Do colder weather, cloudy days, and longer nights get you down? Do you find yourself feeling sad, anxious, or irritable as the days get shorter? Historically, the winter months have brought on mood changes – you’ve probably heard of the “winter blues,” or “cabin fever” from being cooped up indoors all winter. However, in the past few decades, researchers have been studying these seasonal mood changes. In 1984, Norman Rosenthal, who had recently moved from summer in South Africa to wintry New York, studied the changes in mood and behavior that come with the winter months. He was the first to diagnose this type of depression as seasonal affective disorder, or SAD.
While about 1 in 5 of us may feel the less severe “winter blues,” only about a tenth of Americans experience SAD. The onset of SAD usually happens between September and November. It’s more common among people who live in mountainous areas or areas that tend to be very cloudy.
What are the symptoms?
SAD has different symptoms from the “winter blues” and is even different from other types of depression. One way to tell traditional depression from SAD is that while other types of depression usually come with a reduced appetite, SAD brings on an increased desire to sleep and eat. SAD sufferers often crave sweets and other carbohydrates. Doctors sometimes refer to this as an urge to “hibernate.” Other symptoms include a tendency to withdraw from friends and family, loss of libido, and difficulty concentrating.
SAD is seasonal. If your depressed feelings seem to start in autumn, but abate in March or April, a doctor might diagnose you with SAD. January and February seem to be the most difficult months for people with SAD. Sometimes SAD sufferers experience sudden mood changes or hypomania (over-activity) in spring.
What causes it?
Scientists aren’t entirely sure what causes SAD. One theory is that a lack of sunlight in the winter months – both sunlight’s decreased intensity and the decreased daylight hours – affect our bodies in some way. It may be that the lack of light affects our circadian rhythms, our natural body clocks. Less sunlight may disrupt our natural rhythms which, in turn, affects our behavior. Another light-related theory is that decreased exposure to sunlight changes how neurotransmitters, like serotonin and dopamine, are released. These chemicals regulate our mood and can affect our energy levels.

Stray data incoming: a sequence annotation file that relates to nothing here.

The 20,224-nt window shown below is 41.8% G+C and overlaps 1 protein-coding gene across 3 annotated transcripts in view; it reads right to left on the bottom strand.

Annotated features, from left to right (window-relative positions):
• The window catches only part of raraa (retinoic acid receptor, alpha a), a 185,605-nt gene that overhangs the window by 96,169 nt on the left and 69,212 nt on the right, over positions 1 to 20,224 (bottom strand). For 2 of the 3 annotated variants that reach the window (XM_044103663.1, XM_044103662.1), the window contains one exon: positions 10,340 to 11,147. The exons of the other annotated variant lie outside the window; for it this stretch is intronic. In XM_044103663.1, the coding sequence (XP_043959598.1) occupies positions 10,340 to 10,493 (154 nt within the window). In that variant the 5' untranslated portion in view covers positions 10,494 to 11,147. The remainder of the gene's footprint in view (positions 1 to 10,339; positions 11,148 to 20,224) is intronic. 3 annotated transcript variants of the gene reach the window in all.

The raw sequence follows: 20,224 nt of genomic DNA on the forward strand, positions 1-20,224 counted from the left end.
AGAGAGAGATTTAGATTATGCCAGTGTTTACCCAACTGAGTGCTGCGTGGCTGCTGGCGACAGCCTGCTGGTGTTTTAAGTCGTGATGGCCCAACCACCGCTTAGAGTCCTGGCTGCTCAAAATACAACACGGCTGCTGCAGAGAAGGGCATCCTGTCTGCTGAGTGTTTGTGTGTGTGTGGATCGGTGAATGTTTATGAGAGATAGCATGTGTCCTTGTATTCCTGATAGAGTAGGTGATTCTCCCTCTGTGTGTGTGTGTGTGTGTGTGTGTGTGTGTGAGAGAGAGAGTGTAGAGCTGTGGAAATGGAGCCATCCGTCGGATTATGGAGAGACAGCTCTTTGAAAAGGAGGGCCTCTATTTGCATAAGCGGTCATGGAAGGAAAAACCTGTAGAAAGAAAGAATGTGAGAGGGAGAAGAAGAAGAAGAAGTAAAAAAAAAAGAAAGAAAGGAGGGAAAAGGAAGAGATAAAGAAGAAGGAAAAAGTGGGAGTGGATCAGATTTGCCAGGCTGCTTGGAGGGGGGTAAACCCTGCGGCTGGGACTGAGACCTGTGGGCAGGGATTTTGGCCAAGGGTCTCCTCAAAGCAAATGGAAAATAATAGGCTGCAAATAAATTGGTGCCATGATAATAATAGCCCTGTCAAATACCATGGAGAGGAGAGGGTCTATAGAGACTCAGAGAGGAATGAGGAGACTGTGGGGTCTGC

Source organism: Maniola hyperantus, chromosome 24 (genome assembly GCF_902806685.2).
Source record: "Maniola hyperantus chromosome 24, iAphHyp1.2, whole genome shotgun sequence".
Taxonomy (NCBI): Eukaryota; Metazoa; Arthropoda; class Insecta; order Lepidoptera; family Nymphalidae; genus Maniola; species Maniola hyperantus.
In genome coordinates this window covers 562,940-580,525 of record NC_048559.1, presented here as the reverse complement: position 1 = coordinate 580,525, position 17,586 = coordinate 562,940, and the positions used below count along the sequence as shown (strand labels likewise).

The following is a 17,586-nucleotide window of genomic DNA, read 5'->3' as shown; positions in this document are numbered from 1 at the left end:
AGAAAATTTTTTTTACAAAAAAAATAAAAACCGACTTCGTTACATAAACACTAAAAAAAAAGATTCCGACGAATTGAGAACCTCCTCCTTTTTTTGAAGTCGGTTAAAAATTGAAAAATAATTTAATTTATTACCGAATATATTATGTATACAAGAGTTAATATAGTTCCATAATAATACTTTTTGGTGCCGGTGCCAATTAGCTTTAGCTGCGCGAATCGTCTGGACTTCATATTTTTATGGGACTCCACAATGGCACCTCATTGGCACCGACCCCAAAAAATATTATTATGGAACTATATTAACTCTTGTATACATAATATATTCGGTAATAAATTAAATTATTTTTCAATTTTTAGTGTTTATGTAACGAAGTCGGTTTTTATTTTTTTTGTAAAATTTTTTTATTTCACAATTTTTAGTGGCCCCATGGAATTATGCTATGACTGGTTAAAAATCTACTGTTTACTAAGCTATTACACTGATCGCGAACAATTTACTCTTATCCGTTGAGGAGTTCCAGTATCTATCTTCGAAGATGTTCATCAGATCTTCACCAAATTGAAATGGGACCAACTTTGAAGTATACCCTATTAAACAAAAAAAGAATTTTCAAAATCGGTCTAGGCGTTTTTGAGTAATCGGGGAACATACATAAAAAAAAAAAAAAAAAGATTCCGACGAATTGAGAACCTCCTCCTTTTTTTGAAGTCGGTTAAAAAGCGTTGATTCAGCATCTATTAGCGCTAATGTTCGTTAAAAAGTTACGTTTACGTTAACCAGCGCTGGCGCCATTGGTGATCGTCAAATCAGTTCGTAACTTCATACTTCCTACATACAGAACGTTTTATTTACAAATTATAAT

Other scientists have different theories. A 2014 study suggests that vitamin D deficiency might be behind SAD. Alan Stewart, psychology professor and researcher at the University of Georgia has studied vitamin D’s role in SAD, and suggested that, “Rather than being one of many factors, vitamin D could have a regulative role in the development of SAD.”
How is it treated?
Like all forms of depression, SAD is diagnosed and treated by a doctor. While symptoms of SAD do improve on their own as winter ends, it can be treated, so symptoms can improve more quickly. Doctors prescribe antidepressants, therapy, or a combination of both. Talk therapy, particularly cognitive behavior therapy seems to work well for SAD patients.
Light therapy is another common treatment for SAD. Light therapy consists of sitting in front of a light therapy box, a device which emits a very bright light while filtering out harmful UV rays. The therapy can take as little as 20 to 30 minutes a day. Exposure to this type of light boosts serotonin levels and can improve mood. Patients usually see some improvement within one or two weeks of starting light therapy. Some patients may begin light therapy proactively, in early fall, before their symptoms begin. Doctors also recommend spending time outdoors in natural sunlight. Staying active and connected with friends and family, exercising, eating healthy, and getting enough sleep can also help minimize the symptoms of SAD.